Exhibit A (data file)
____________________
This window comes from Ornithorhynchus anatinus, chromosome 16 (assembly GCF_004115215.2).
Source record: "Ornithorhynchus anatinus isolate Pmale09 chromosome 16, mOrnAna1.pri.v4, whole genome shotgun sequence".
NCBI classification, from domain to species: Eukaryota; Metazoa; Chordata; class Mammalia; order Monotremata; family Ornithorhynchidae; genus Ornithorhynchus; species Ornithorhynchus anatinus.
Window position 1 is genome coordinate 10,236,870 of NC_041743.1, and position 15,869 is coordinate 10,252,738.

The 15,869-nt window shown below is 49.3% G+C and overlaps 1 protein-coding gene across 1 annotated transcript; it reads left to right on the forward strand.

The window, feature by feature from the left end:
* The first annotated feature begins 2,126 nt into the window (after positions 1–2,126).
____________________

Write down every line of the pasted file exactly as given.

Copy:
This window comes from Ornithorhynchus anatinus, chromosome 16 (assembly GCF_004115215.2).
Source record: "Ornithorhynchus anatinus isolate Pmale09 chromosome 16, mOrnAna1.pri.v4, whole genome shotgun sequence".
NCBI classification, from domain to species: Eukaryota; Metazoa; Chordata; class Mammalia; order Monotremata; family Ornithorhynchidae; genus Ornithorhynchus; species Ornithorhynchus anatinus.
Window position 1 is genome coordinate 10,236,870 of NC_041743.1, and position 15,869 is coordinate 10,252,738.

The 15,869-nt window shown below is 49.3% G+C and overlaps 1 protein-coding gene across 1 annotated transcript; it reads left to right on the forward strand.

The window, feature by feature from the left end:
* The first annotated feature begins 2,126 nt into the window (after positions 1–2,126).